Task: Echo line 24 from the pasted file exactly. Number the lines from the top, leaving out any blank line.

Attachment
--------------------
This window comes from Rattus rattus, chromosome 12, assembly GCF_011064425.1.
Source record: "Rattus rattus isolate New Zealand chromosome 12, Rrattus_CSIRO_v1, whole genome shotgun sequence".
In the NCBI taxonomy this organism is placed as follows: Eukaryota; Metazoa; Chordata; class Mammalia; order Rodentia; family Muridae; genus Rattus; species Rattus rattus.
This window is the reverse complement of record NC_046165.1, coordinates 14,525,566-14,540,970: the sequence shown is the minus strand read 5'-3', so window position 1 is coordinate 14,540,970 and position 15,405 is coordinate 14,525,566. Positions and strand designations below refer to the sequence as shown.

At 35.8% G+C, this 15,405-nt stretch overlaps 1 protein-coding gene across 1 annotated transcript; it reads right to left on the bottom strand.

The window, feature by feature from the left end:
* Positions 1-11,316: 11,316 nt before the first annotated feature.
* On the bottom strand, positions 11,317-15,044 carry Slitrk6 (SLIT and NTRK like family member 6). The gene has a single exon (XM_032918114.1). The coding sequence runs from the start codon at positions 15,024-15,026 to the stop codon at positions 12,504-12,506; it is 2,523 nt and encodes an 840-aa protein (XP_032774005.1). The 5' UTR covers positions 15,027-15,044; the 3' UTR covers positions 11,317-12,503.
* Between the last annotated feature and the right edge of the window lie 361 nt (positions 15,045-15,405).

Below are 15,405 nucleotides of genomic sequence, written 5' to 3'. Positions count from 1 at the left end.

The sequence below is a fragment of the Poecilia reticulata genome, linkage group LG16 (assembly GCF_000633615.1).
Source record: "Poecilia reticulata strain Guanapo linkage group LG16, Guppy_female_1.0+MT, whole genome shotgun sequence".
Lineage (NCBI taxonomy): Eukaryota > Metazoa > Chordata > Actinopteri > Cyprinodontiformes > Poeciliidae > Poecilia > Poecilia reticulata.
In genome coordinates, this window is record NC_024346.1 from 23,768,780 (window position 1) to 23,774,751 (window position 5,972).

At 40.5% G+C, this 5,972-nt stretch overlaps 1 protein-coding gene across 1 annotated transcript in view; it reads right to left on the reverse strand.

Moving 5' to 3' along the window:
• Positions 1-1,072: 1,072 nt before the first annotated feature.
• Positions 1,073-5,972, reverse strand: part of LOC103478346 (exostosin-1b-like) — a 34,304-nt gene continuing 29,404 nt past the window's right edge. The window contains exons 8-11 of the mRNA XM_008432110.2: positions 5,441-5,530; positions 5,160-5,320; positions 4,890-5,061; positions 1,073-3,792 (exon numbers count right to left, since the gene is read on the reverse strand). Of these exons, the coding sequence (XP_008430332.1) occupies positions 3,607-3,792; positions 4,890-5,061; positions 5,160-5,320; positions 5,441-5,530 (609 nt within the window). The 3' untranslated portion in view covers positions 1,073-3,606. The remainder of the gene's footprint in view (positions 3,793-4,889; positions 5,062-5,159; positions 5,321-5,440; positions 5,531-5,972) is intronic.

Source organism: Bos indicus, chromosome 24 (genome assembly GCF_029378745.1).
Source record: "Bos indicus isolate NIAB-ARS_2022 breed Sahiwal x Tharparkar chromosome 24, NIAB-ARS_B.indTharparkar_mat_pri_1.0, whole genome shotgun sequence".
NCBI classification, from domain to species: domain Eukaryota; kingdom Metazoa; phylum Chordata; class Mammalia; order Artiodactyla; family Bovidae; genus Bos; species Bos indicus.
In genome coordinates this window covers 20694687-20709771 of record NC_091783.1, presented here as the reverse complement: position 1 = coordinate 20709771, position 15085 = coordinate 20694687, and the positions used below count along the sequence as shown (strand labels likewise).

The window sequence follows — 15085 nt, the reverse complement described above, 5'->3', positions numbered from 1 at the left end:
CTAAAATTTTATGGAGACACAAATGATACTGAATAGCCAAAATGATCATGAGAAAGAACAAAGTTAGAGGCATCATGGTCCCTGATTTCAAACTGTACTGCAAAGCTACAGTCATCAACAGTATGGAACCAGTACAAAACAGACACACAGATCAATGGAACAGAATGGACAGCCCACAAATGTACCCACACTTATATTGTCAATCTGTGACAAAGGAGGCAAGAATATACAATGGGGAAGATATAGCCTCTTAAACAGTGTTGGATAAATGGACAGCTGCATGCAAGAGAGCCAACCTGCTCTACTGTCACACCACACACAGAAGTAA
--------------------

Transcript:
CTAAAATTTTATGGAGACACAAATGATACTGAATAGCCAAAATGATCATGAGAAAGAACAAAGTTAGAGGCATCATGGTCCCTGATTTCAAACTGTACTGCAAAGCTACAGTCATCAACAGTATGGAACCAGTACAAAACAGACACACAGATCAATGGAACAGAATGGACAGCCCACAAATGTACCCACACTTATATTGTCAATCTGTGACAAAGGAGGCAAGAATATACAATGGGGAAGATATAGCCTCTTAAACAGTGTTGGATAAATGGACAGCTGCATGCAAGAGAGCCAACCTGCTCTACTGTCACACCACACACAGAAGTAA